Cognition in the Wild
MIT Press, 1995 - 381 páginas
Edwin Hutchins combines his background as an anthropologist and an open ocean racing sailor and navigator in this account of how anthropological methods can be combined with cognitive theory to produce a new reading of cognitive science. His theoretical insights are grounded in an extended analysis of ship navigation - its computational basis, its historical roots, its social organization, and the details of its implementation in actual practice aboard large ships. The result is an unusual interdisciplinary approach to cognition in culturally constituted activities outside the laboratory - "in the wild."
Hutchins examines a set of phenomena that have fallen in the cracks between the established disciplines of psychology and anthropology, bringing to light a new set of relationships between culture and cognition. The standard view is that culture affects the cognition of individuals. Hutchins argues instead that cultural activity systems have cognitive properties of their own that are different from the cognitive properties of the individuals who participate in them. Each action for bringing a large naval vessel into port, for example, is informed by culture: the navigation team can be seen as a cognitive and computational system.
Introducing Navy life and work on the bridge, Hutchins makes a clear distinction between the cognitive properties of an individual and the cognitive properties of a system. In striking contrast to the usual laboratory tasks of research in cognitive science, he applies the principal metaphor of cognitive science - cognition as computation (adopting David Marr's paradigm) - to the navigation task. After comparing modern Western navigation with the method practiced in Micronesia, Hutchins explores the computational and cognitive properties of systems that are larger than an individual. He then turns to an analysis of learning or change in the organization of cognitive systems at several scales.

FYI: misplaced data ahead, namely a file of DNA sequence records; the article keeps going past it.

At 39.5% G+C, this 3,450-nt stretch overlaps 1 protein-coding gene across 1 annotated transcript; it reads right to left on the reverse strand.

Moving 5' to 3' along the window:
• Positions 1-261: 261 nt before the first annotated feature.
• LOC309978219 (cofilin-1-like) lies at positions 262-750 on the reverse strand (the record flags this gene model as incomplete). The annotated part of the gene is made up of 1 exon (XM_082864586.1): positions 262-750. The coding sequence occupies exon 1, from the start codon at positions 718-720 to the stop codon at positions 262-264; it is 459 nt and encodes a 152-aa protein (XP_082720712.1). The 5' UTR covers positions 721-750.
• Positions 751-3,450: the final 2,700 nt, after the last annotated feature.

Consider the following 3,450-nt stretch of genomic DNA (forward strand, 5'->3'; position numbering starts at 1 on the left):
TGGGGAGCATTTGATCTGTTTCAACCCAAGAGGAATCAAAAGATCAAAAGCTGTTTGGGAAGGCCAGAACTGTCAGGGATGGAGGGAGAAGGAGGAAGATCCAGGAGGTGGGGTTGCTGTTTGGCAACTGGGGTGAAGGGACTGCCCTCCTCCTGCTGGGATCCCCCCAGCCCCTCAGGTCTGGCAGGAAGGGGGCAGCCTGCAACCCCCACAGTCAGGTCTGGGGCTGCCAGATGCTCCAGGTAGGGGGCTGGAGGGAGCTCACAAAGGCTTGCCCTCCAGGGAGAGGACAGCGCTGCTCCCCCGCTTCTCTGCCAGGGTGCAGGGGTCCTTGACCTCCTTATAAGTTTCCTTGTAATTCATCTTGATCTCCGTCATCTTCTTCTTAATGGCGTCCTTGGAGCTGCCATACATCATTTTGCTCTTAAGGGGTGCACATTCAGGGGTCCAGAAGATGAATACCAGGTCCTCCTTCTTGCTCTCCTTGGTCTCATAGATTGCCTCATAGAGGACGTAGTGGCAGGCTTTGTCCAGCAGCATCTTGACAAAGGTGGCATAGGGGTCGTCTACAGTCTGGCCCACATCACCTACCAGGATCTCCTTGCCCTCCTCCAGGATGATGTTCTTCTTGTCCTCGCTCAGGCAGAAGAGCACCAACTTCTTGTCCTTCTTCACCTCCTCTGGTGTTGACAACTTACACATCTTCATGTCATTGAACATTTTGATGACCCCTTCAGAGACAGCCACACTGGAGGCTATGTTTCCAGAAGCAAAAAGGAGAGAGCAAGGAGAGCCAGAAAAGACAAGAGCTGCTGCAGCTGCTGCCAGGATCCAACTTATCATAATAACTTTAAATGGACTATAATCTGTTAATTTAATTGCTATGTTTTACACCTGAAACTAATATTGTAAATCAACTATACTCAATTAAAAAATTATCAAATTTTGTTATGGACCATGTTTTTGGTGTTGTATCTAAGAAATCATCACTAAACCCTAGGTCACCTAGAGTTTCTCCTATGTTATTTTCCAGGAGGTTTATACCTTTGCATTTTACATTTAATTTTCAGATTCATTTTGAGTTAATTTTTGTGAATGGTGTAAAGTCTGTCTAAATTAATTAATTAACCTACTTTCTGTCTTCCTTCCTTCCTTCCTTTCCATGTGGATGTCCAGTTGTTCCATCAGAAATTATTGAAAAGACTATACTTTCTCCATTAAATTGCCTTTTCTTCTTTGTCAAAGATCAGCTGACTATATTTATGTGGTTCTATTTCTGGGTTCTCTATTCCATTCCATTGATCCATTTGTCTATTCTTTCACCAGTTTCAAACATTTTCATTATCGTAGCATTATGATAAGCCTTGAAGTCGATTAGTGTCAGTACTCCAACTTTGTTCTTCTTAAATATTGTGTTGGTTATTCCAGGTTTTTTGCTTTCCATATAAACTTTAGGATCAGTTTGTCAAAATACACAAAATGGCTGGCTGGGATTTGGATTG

Hutchins's conclusion illustrates the costs of ignoring the cultural nature of cognition, pointing to the ways in which contemporary cognitive science can be transformed by new meanings and interpretations.
A Bradford Book
Comentarios de la gente - Escribir un comentario
No encontramos ningún comentario en los lugares habituales.
Navigation as Computation
The Implementation of Contemporary Pilotage
The Organization of Team Performances
Navigation as a Context for Learning
Learning in Context
Otras ediciones - Ver todas
actions activity Anchor beam bearing behavior bridge called chapter chart cognitive communication compass complex computation conceptual constraints constructed coordination course cultural deck dependencies described Detail determine direction distance distributed environment error etak example figure functional given head hoey human important individual interaction internal interpretation island kinds knowledge landmark learning lines of position look mark meaning measure mediating memory move nature navigation team networks observations officer organization particular pattern pelorus operator performance person physical plotted plotter port position possible present problem procedure produce properties quartermaster recorder reference relations relationship relative representation represented rule scale sequence ship ship's simply social space speed star step structure symbols task things tion turn units voyage watch
Communities of Practice: Learning, Meaning, and Identity
Vista previa limitada - 1999
Todos los resultados de la Búsqueda de libros »